When your bar prep course starts that means that the actual bar exam is only 10-12 short weeks away. That may seem like a lot of time right now, but as it sets in that you really do have to learn and retain a massive amount of material, that 10 weeks won’t seem nearly long enough. Moreover, the closer and closer the exam gets, the busier and more stressed out you’ll feel. To help simplify your life in those final days before the exam and to ensure that you’re able to get the most out of the bar prep period, make sure you’ve completed the following five tasks before bar prep starts.
Organize and Understand Your Materials.
If you’ve signed up for a commercial bar prep course you probably received a very large and intimidating set of books and access to their web content. First, double check that you received all the materials you were supposed to. You don’t want to be walking out the door a few weeks from now to take the mock MBE then realize you never received the mock MBE test booklet. Second, take a few minutes to figure out what the materials are for and appreciate the different ways you will use them as you study. For example, many students use the lecture handouts as their primary study aid and only refer to the big, detailed outline book if they need clarification on a subject. Glance through all of your materials and think about what each is designed for and how you plan on using it. Third, check your bar prep company’s website. Make sure you can login and familiarize yourself with all of its tools. Lastly, create a place to keep all of your bar prep materials stored and organized so that you have quick, easy access when you need them.
Check Your Computer.
Most students take the essay portion of the bar exam on a laptop, and almost all will use their computer to access materials and results on their bar prep company’s website. As a result, it’s extremely important that your computer functions well. Make sure you’ve got all the necessary updates that you need and honestly evaluate whether your laptop is in good enough shape to use during the bar exam. It seems like every year I have student who has “computer problems” during the exam. Don’t let this be you – test everything out now to make sure your computer will run smoothly from day 1 of bar prep all the way through the end of the exam.
You’ll have enough to do in the final week before the bar exam without having to worry about logistical details. Save yourself from stressing about these things later on by planning and confirming everything before you start bar prep. A few of the things you’ll want to make sure you have in order include your bar prep course registration, the actual dates of the bar exam, the location where you will take the exam, transportation to the exam site and how traffic will impact the commute, and hotel reservations during the exam if needed. It may seem obvious, but you should also confirm that you have properly registered for the exam and completed all of the prerequisites, such as paying any fees. And while you’re at it, make sure you’ve purchased/registered the computer software you’ll need to install in order to take the exam on your laptop.
Make Arrangements for Non-Bar Related Activities.
Although studying for the bar should be your primary focus over the next several weeks, there are bound to be some other events and occurrences that will demand your time and attention. If you know about any of these events in advance, plan ahead. If you have to work during the next few weeks, limit your hours as much as possible to allow for maximum studying time. If you have family obligations like child care, get a plan in place to ensure that you can balance those responsibilities with your bar prep. If you have an out of town trip or a big event like a wedding in the weeks before the bar exam, adjust your study schedule accordingly so you won’t get behind.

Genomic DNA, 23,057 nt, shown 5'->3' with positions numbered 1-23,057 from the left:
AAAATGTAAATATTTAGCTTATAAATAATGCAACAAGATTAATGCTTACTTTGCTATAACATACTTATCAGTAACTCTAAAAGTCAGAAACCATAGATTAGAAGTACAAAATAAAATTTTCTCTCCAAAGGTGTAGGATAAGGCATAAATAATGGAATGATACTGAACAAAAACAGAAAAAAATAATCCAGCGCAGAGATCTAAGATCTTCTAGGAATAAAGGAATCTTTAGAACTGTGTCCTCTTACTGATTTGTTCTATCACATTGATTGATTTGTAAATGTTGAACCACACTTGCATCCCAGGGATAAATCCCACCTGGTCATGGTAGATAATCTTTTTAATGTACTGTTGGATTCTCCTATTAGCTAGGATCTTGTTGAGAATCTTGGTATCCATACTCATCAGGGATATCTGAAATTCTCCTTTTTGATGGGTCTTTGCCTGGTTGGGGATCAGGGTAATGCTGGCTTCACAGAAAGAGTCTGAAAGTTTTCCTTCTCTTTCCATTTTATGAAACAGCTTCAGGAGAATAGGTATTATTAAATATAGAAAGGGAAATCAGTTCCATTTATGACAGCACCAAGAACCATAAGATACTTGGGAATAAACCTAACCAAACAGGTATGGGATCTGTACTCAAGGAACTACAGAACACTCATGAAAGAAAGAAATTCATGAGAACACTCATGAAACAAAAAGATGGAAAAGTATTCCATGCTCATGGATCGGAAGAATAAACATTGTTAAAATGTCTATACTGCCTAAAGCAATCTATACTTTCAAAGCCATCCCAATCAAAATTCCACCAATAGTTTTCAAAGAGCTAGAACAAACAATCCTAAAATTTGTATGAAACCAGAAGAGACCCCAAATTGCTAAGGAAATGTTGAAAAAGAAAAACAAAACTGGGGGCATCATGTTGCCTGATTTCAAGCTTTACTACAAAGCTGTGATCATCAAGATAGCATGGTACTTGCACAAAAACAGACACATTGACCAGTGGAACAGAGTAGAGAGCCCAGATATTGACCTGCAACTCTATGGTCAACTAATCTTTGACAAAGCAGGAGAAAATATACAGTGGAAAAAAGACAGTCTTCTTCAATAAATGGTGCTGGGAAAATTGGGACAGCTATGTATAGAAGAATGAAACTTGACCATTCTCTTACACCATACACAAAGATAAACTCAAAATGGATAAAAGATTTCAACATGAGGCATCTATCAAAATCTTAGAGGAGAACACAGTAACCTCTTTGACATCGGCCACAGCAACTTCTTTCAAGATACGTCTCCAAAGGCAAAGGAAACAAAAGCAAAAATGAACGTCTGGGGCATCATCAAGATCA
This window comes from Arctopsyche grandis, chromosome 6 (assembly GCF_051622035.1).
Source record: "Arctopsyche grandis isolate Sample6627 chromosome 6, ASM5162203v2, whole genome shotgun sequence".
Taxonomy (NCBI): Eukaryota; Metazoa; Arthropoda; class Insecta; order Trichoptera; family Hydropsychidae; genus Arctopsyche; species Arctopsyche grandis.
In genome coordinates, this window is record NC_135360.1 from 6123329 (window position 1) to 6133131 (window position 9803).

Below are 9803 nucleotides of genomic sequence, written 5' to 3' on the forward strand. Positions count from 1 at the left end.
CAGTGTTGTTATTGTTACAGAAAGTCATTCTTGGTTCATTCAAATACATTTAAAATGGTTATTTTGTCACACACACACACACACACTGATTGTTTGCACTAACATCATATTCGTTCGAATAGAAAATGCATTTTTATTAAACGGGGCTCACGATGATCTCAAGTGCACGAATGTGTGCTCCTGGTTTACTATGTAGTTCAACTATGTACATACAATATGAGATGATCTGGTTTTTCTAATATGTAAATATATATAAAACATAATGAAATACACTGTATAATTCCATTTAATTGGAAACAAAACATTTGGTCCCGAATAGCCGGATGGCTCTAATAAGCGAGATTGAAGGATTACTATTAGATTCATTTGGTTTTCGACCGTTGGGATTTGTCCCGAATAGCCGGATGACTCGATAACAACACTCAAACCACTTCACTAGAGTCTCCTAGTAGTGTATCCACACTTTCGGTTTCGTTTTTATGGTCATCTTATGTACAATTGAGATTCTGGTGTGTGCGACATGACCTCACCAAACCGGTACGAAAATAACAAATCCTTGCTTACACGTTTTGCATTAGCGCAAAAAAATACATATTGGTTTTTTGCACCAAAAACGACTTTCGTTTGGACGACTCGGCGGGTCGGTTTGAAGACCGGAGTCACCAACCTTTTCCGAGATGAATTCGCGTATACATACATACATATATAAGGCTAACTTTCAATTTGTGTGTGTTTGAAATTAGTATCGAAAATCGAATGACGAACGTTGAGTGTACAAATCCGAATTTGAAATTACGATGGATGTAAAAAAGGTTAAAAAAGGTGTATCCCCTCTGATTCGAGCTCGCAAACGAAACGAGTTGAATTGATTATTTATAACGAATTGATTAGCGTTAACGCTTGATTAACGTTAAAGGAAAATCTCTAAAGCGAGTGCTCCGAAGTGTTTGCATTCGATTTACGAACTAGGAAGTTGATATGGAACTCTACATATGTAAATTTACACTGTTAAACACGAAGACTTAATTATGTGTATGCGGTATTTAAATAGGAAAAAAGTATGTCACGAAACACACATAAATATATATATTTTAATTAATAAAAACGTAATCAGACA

Plan Your Study Day.
To encourage good study habits and avoid procrastination, it’s a good idea to plan your basic study day in advance. Think about what needs to get done each day during bar prep – usually listen to the assigned lecture, complete a certain number of practice MBE questions, review outlines, etc. Whatever your specific tasks may be, commit to getting them done each day, but don’t stop there. You should also schedule when you will complete each of these daily tasks and make an effort to start studying each day at the same time. Having concrete plans will make it more likely that you’ll stick to the schedule and routinizing the activities will encourage good habits to form. So don’t just assume you’ll watch a lecture each day and complete 50 practice MBE questions. Instead, make a firm plan as to how you’ll accomplish this – maybe you’ll plan to start studying each day at 8:30 a.m., you’ll do practice questions for 1 hour, then watch the lecture at 9:30 a.m., then complete the remaining practice questions, and so on. Create a schedule and a routine that accomplishes your goals and you’re much more likely to stay on track.
Preparing for the bar exam can be intense, so you should do everything you can to simplify your life over the next few weeks. Make sure you’ve crossed all of the above tasks off your to-do list before bar prep starts, and you’ll have a few less things to worry about as the exam approaches.
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Did you find this post helpful? Check out some other great articles:
- Surviving Bar Exam Prep: Keeping it Together When You Want to Freak Out
- The Ins and Outs of Studying for the Bar Exam
- How to Draft a Study Plan and Stick to It
- Best Bar Exam Tip: Think Like a Grader
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